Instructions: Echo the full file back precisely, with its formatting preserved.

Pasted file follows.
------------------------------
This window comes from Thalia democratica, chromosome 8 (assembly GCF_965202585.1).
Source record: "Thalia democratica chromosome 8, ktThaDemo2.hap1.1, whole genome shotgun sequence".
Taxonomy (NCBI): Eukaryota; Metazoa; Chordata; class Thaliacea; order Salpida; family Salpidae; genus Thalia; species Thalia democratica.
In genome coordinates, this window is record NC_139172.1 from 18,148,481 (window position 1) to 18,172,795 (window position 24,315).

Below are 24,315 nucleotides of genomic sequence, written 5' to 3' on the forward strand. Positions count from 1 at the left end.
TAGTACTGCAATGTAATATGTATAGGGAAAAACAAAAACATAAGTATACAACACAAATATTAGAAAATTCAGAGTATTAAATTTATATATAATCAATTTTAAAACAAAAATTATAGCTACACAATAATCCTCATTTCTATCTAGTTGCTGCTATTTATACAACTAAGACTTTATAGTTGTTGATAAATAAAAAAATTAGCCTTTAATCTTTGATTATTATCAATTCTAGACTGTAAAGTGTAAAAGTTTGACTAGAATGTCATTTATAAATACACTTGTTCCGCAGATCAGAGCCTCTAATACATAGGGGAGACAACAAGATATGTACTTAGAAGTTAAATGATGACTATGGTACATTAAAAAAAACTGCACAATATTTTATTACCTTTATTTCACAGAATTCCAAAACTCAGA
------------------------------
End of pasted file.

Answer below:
This window comes from Thalia democratica, chromosome 8 (assembly GCF_965202585.1).
Source record: "Thalia democratica chromosome 8, ktThaDemo2.hap1.1, whole genome shotgun sequence".
Taxonomy (NCBI): Eukaryota; Metazoa; Chordata; class Thaliacea; order Salpida; family Salpidae; genus Thalia; species Thalia democratica.
In genome coordinates, this window is record NC_139172.1 from 18,148,481 (window position 1) to 18,172,795 (window position 24,315).

Below are 24,315 nucleotides of genomic sequence, written 5' to 3' on the forward strand. Positions count from 1 at the left end.
TAGTACTGCAATGTAATATGTATAGGGAAAAACAAAAACATAAGTATACAACACAAATATTAGAAAATTCAGAGTATTAAATTTATATATAATCAATTTTAAAACAAAAATTATAGCTACACAATAATCCTCATTTCTATCTAGTTGCTGCTATTTATACAACTAAGACTTTATAGTTGTTGATAAATAAAAAAATTAGCCTTTAATCTTTGATTATTATCAATTCTAGACTGTAAAGTGTAAAAGTTTGACTAGAATGTCATTTATAAATACACTTGTTCCGCAGATCAGAGCCTCTAATACATAGGGGAGACAACAAGATATGTACTTAGAAGTTAAATGATGACTATGGTACATTAAAAAAAACTGCACAATATTTTATTACCTTTATTTCACAGAATTCCAAAACTCAGA